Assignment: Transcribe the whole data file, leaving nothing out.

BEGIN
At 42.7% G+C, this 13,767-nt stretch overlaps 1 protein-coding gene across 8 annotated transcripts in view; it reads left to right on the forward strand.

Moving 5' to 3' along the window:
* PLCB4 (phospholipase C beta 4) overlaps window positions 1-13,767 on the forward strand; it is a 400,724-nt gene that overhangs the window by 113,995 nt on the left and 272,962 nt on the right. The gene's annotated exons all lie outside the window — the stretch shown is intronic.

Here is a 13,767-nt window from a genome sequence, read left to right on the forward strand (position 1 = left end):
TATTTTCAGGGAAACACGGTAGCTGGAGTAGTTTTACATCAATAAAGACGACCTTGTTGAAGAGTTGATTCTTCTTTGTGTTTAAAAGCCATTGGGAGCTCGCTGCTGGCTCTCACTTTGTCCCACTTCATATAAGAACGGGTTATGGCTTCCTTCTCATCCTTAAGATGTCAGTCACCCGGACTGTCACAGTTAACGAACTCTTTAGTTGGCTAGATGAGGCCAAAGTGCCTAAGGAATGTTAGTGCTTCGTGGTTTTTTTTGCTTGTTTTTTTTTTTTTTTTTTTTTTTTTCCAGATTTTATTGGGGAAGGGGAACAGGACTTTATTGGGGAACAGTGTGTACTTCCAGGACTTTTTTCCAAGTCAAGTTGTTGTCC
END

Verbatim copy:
At 42.7% G+C, this 13,767-nt stretch overlaps 1 protein-coding gene across 8 annotated transcripts in view; it reads left to right on the forward strand.

Moving 5' to 3' along the window:
* PLCB4 (phospholipase C beta 4) overlaps window positions 1-13,767 on the forward strand; it is a 400,724-nt gene that overhangs the window by 113,995 nt on the left and 272,962 nt on the right. The gene's annotated exons all lie outside the window — the stretch shown is intronic.

Here is a 13,767-nt window from a genome sequence, read left to right on the forward strand (position 1 = left end):
TATTTTCAGGGAAACACGGTAGCTGGAGTAGTTTTACATCAATAAAGACGACCTTGTTGAAGAGTTGATTCTTCTTTGTGTTTAAAAGCCATTGGGAGCTCGCTGCTGGCTCTCACTTTGTCCCACTTCATATAAGAACGGGTTATGGCTTCCTTCTCATCCTTAAGATGTCAGTCACCCGGACTGTCACAGTTAACGAACTCTTTAGTTGGCTAGATGAGGCCAAAGTGCCTAAGGAATGTTAGTGCTTCGTGGTTTTTTTTGCTTGTTTTTTTTTTTTTTTTTTTTTTTTTCCAGATTTTATTGGGGAAGGGGAACAGGACTTTATTGGGGAACAGTGTGTACTTCCAGGACTTTTTTCCAAGTCAAGTTGTTGTCC